A Flipped Classroom with and Without Computers

  • William T. Tarimo
  • Fatima Abu Deeb
  • Timothy J. Hickey
Conference paper
Part of the Communications in Computer and Information Science book series (CCIS, volume 583)


Flipping a classroom involves a more interactive class model where students and instructors spend the majority of the class time on various interactive activities in engagement with class materials. Often, this pedagogy style involves taking advantage of the new interactive technologies. In this work, we describe an experiment in an introduction to programming class (CS1) in which we compared the outcomes of offering the same interactive classroom with and without computers. The first approach required students to bring computers to class to engage with the class and materials individually and in groups using the computer-enabled tools. The other approach was to ban computers and require students to interact in person and engage with materials using pen and paper. In both approaches the students’ attempts are shared with the class and discussed, and in general we attempted to maintain the same class models. We found that the use of computers alone had no statistically significant effect on the students’ learning outcomes, enjoyment of the material, self-assessment of their understanding, use of teaching assistant resources, or self-estimate of how many hours they invested outside of the classroom. We did find that a statistically significant number of students preferred in-class engagements and interactions using computers. We also found that the instructor had much more useful and detailed information about individual student’s interaction in class when computers were used. We conclude that, although many instructors are wary of requiring computer use in large classes, there is evidence that students prefer it, it does not negatively affect learning outcomes, and with appropriate tools and pedagogy, it gives the instructor a much deeper and more nuanced view of student performance in the class.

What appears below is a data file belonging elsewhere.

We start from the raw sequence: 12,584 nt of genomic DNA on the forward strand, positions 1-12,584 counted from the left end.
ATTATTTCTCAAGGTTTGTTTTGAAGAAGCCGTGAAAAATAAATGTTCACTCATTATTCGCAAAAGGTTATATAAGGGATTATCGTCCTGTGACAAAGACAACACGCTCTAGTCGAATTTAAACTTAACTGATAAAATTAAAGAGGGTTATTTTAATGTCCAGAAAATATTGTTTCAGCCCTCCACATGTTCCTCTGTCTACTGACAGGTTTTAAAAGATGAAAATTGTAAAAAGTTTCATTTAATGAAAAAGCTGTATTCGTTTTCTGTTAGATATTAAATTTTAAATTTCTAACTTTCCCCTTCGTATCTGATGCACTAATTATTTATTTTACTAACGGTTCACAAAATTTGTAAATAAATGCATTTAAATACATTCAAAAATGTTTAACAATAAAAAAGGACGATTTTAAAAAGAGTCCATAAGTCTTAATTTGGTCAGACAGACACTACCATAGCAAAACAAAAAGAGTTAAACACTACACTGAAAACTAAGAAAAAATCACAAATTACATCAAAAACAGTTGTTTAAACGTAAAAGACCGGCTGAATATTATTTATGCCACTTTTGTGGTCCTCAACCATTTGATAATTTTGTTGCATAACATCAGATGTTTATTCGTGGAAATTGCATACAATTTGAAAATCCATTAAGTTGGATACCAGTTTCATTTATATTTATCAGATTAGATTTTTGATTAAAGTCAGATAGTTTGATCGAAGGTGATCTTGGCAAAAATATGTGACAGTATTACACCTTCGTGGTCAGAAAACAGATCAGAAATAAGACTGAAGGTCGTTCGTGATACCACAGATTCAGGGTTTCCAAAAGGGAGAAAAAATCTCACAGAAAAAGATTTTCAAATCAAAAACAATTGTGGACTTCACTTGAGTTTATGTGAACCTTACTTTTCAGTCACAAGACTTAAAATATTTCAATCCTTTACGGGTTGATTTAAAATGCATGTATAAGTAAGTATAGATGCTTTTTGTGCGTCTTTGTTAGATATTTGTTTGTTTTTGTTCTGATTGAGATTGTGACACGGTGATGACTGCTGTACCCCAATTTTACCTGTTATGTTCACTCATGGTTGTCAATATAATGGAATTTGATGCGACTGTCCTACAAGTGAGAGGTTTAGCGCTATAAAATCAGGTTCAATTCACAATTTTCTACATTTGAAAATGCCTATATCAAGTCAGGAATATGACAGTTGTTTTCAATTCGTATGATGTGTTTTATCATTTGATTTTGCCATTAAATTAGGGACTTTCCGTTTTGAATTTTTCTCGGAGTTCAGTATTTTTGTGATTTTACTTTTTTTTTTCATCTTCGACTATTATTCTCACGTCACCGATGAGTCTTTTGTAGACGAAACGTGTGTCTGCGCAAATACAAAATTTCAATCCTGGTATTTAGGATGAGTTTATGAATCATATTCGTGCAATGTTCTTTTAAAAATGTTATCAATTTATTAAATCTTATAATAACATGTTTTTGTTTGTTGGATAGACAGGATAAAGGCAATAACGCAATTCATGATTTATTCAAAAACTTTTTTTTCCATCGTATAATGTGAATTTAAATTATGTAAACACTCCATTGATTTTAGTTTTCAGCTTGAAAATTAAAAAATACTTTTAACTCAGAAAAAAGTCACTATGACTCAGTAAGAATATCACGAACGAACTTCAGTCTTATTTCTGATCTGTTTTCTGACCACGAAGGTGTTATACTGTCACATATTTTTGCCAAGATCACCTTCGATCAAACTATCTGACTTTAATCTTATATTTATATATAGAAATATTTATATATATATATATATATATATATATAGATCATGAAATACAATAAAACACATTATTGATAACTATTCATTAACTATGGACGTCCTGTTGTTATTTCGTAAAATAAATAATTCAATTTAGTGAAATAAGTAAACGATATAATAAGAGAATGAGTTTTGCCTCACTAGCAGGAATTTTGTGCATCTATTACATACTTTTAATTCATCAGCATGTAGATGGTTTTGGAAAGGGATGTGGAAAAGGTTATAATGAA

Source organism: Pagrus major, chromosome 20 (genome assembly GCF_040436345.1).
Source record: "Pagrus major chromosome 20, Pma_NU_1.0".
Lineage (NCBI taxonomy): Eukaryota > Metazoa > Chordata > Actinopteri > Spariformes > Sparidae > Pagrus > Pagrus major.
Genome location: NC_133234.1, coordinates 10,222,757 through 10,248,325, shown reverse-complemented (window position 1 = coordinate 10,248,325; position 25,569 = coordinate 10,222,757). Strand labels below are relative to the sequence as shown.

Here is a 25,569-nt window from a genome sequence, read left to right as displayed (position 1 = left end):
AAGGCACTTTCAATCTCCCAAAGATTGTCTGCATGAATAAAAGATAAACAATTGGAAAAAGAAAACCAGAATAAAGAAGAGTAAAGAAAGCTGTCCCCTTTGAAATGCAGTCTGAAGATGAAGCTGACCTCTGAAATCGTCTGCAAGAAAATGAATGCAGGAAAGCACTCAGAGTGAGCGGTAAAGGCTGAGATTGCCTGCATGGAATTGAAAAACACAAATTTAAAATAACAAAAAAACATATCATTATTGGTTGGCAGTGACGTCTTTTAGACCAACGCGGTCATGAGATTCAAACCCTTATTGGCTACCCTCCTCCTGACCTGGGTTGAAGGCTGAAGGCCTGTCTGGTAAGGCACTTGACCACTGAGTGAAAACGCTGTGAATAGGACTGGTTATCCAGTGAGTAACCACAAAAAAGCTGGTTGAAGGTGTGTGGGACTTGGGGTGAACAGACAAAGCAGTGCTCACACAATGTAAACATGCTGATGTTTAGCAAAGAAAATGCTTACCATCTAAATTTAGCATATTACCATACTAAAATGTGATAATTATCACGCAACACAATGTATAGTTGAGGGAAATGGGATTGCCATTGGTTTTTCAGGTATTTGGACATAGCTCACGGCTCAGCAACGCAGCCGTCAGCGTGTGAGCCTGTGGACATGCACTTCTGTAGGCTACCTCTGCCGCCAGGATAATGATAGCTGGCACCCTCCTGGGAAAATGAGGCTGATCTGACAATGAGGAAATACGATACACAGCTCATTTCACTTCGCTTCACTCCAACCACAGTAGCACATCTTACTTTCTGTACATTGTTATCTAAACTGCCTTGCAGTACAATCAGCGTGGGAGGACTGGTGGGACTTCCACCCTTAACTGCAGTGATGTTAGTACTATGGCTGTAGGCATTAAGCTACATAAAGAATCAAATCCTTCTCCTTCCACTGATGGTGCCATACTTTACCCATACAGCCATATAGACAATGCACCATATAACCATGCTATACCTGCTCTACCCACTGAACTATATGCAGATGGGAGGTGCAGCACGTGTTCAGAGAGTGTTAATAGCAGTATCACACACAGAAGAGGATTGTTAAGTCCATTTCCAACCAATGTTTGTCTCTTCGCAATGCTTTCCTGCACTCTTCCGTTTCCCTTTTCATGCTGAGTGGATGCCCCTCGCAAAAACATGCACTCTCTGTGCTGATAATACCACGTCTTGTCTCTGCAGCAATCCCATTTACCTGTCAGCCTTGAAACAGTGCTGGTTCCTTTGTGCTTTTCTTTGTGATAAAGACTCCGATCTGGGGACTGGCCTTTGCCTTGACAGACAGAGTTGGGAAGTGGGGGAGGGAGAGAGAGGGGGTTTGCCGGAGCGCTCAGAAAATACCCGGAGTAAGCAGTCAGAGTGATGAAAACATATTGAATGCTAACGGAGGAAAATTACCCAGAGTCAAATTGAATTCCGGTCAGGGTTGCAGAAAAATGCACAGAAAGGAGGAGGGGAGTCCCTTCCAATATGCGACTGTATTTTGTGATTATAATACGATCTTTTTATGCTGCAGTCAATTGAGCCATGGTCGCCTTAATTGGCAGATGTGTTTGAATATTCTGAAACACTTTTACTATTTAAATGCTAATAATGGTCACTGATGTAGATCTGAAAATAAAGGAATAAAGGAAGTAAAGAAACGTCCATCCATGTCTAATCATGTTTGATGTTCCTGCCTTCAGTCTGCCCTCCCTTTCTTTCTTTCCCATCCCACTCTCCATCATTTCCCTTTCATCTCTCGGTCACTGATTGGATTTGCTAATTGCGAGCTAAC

Flipped classroom Blended learning Computer-mediated-communication Pedagogy design Teaching introductory computer science Educational technologies Web-based ides 


  1. 1.
    Deeb, F.A., Hickey, T.J.: Spinoza: the code tutor. In: Proceedings of the International Conference on Computer and Information Science and Technology, Ottawa, Canada, 11–12th May 2015Google Scholar
  2. 2.
    Amresh, A., Carberry, A.R., Femiani, J.: Evaluating the effectiveness of flipped classrooms for teaching CS1. In: 2013 IEEE Frontiers in Education Conference (2013)Google Scholar
  3. 3.
    Bates, S., Galloway, R.: The inverted classroom in a large enrolment introductory physics course: a case study. In: Proceedings of the HEA STEM Learning and Teaching Conference, April 2012Google Scholar
  4. 4.
    Erlich, Z., Erlich-Philip, I., Gal-Ezer, J.: Skills required for participating in CMC courses: an empirical study. Comput. Educ. 44(4), 477–487 (2005)CrossRefGoogle Scholar
  5. 5.
    Hauswirth, M., Adamoli, A.: Solve and evaluate with Informa: a Java-based classroom response system for teaching Java. In: Proceedings of the 7th International Conference on Principles and Practice of Programming in Java (PPPJ 2009) (2009)Google Scholar
  6. 6.
    Hickey, T.J., Tarimo, W.T.: The affective tutor. J. Comput. Sci. Coll. 29(6), 50–56 (2014)Google Scholar
  7. 7.
    Kagan, S.: The structural approach to cooperative learning. Educ. Leadersh. 47(4), 12–15 (1989)Google Scholar
  8. 8.
    Parlante, N.: Nifty reflections. SIGCSE Bull. 39(2), 25–26 (2007)CrossRefGoogle Scholar
  9. 9.
    Reed, A.: Computer-mediated communication (CMC) and the traditional classroom. Teach. Technol. Today 5(6) (2000).
  10. 10.
    Stone, B.B.: Flip your classroom to increase active learning and student engagement. In: Proceedings from 28th Annual Conference on Distance Teaching and Learning, Madison, Wisconsin, USA (2012)Google Scholar

Copyright information

© Springer International Publishing Switzerland 2016

Authors and Affiliations

  • William T. Tarimo
    • 1
  • Fatima Abu Deeb
    • 1
  • Timothy J. Hickey
    • 1
  1. 1.Computer Science DepartmentBrandeis UniversityWalthamUSA

Personalised recommendations